These Are the 9 Prettiest Restaurants in Rome

With its cobblestone streets, ornate churches, and baroque fountains, the Eternal City feels like an open-air museum—and the city’s best restaurants provide even more visual inspiration. Rome-based journalist Laura Itzkowitz shares nine of the prettiest places to eat, from a restaurant in a “secret garden” to a Scandinavian-style spot famous for baked goods.

Chorus Café

Hidden on the second floor of the Auditorium della Conciliazione near the Vatican, this restaurant/bar exudes a cinematic glamour. Sky-high ceilings, marble columns, and low lighting set the scene for a romantic evening of cocktails by lauded bartender Massimo d’Addezio and acclaimed chef Arcangelo Dandini. Come for the cuisine, stay for the cocktails and DJ sets.

Le Jardin de Russie

Located on the upper level of the Hotel de Russie’s tiered “secret garden,” this restaurant is a verdant Mediterranean oasis in the city center. When the weather is good, the terrace is the place to be, but the garden vibes continue inside the dining room, which features hand-painted frescoes of vines by Gio Bressana. Don’t skip the signature ravioli cacio e pepe.

Casa Coppelle

Designed by renowned architect Jacques Garcia, this sultry restaurant tucked on a little piazza behind the Pantheon has sumptuous interiors that evoke Parisian style. Wood-beamed ceilings, exposed brick walls, velvet banquettes, heavy draperies, and reproductions of 17th and 18th-century paintings set the tone for a romantic meal.

Credit: Alberto Blasetti

Ristorante All’Oro

Housed on the lower level of the Hall Tailor Suite hotel, this Michelin-starred restaurant designed and run by Chef Riccardo di Giacinto and his wife Ramona Anello is Rome’s most beautiful and delicious fine dining restaurants. Herringbone floors, velvet chairs in muted jewel tones, and curved brass lamps set the stage for Di Giacinto’s playful interpretations of classic Roman dishes. The six-course tasting menu showcases the chef’s creativity with dishes like pasta-less carbonara foam served in an egg shell.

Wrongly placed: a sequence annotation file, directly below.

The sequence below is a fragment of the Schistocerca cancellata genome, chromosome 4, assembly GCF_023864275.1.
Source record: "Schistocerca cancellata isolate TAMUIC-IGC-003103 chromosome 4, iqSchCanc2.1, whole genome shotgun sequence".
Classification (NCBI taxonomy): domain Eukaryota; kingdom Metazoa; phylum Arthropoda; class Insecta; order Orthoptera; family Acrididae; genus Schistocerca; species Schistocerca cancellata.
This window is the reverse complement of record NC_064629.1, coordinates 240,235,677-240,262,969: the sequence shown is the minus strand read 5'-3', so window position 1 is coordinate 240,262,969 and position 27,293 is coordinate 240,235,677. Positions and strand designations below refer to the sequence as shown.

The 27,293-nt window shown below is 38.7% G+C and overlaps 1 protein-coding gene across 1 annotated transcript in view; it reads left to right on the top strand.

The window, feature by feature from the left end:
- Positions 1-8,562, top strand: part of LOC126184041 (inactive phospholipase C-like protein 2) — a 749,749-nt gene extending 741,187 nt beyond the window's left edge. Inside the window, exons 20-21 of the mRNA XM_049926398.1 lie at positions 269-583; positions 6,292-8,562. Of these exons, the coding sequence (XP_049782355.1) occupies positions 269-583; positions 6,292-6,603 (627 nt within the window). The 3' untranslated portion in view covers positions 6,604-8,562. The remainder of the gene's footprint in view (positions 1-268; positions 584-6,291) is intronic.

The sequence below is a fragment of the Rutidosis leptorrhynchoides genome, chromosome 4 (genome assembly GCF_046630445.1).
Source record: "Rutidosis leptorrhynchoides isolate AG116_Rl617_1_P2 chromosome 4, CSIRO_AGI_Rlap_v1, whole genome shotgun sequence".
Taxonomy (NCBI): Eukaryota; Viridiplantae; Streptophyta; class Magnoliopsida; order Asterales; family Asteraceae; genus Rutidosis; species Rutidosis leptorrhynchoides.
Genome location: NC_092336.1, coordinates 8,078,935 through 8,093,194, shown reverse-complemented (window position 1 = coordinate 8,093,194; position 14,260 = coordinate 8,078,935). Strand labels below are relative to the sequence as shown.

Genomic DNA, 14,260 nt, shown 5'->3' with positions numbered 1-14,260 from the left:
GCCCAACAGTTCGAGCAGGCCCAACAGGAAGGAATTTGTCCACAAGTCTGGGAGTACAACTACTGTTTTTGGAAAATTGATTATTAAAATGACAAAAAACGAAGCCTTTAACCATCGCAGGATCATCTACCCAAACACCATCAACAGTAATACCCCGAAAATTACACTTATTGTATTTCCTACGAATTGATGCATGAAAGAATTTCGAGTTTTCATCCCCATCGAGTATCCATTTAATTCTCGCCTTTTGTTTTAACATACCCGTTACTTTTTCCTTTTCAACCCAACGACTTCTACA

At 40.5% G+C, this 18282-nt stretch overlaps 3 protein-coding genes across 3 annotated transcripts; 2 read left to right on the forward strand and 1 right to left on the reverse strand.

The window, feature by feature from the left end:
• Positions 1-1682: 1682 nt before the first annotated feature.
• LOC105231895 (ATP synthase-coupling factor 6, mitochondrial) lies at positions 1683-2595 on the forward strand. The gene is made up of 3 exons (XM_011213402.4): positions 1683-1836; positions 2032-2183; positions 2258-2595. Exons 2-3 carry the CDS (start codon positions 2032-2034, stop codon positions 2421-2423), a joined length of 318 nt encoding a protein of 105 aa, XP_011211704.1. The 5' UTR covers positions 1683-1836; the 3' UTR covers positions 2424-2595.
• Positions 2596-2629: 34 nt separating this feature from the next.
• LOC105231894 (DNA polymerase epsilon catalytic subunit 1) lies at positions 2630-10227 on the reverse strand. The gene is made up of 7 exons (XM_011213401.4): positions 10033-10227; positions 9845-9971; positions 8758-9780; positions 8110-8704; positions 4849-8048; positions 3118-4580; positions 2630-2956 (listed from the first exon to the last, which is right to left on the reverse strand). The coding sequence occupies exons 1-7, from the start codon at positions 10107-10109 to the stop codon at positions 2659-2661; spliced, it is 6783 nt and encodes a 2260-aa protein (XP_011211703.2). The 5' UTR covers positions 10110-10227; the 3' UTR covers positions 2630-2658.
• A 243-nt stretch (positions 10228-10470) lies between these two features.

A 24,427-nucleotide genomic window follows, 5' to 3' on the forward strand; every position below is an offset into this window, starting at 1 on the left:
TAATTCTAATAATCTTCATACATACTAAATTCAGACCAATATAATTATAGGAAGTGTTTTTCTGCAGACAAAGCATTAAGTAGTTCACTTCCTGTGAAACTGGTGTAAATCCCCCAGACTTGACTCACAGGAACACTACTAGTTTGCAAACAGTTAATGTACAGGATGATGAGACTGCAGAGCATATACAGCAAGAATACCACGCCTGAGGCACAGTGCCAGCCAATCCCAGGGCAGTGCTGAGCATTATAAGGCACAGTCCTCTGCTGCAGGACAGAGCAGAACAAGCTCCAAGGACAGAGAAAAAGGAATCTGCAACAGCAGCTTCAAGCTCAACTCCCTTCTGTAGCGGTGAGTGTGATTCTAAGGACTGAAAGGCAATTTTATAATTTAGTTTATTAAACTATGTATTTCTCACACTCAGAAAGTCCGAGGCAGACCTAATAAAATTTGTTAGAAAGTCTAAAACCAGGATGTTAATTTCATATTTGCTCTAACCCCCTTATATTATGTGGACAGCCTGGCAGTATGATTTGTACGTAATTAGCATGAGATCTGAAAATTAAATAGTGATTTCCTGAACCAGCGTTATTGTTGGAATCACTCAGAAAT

Credit: Lucy Rose Laucht

La Matriciana dal 1870

Some restaurants try to recreate a vintage ambiance, but this historic family-run restaurant opposite the opera house is an authentic original. Founded in 1870, it later expanded and has kept its 1930s style, with marble mosaic floors, art deco chandeliers, white tablecloths, and plates bearing the restaurant’s name. Don’t leave without trying the bucatini all’amatriciana.

Credit: Ryan Neeven

Don Pasquale

This chic restaurant inside Hotel Maalot near the Trevi Fountain was inspired by British colonial clubs, with plush banquettes, black bamboo chairs, and a massive chandelier hanging from the greenhouse-style glass ceiling. Upon first glance, the artwork on the walls looks like Dutch old master paintings, but take a closer look and you’ll see that the artist playfully imbued the subjects with cheeky modern details.

Osteria Chiana

Osteria Chiana

Expect a season-changing menu offering a range of Roman Classics (you’ll love the cacio e pepe) paired alongside walls dressed in retro art and posters.

Enoteca La Torre

Set within the Villa Laetitia hotel owned by Anna Venturini Fendi, this two-Michelin-starred restaurant boasts one of the city’s most elegant dining rooms. Soaring ceilings, a crystal chandelier, and art nouveau motifs lend the restaurant an enchanting Belle Époque style—the perfect setting for gourmet Mediterranean dishes served on fine china.

Credit: Marigold


Scandinavian minimalism meets Mediterranean style at this popular restaurant/micro-bakery in hip Ostiense. Run by Danish baker Sofie Wochner and her Sicilian husband Domenico Cortese, it has stark white walls and blond wood tables accented with earthy handmade pottery and wildflower bouquets. A Sicilian Moor’s head sits on the bakery counter, where scrumptious cakes and pastries are displayed like jewelry. This place is especially popular for brunch on the weekends.

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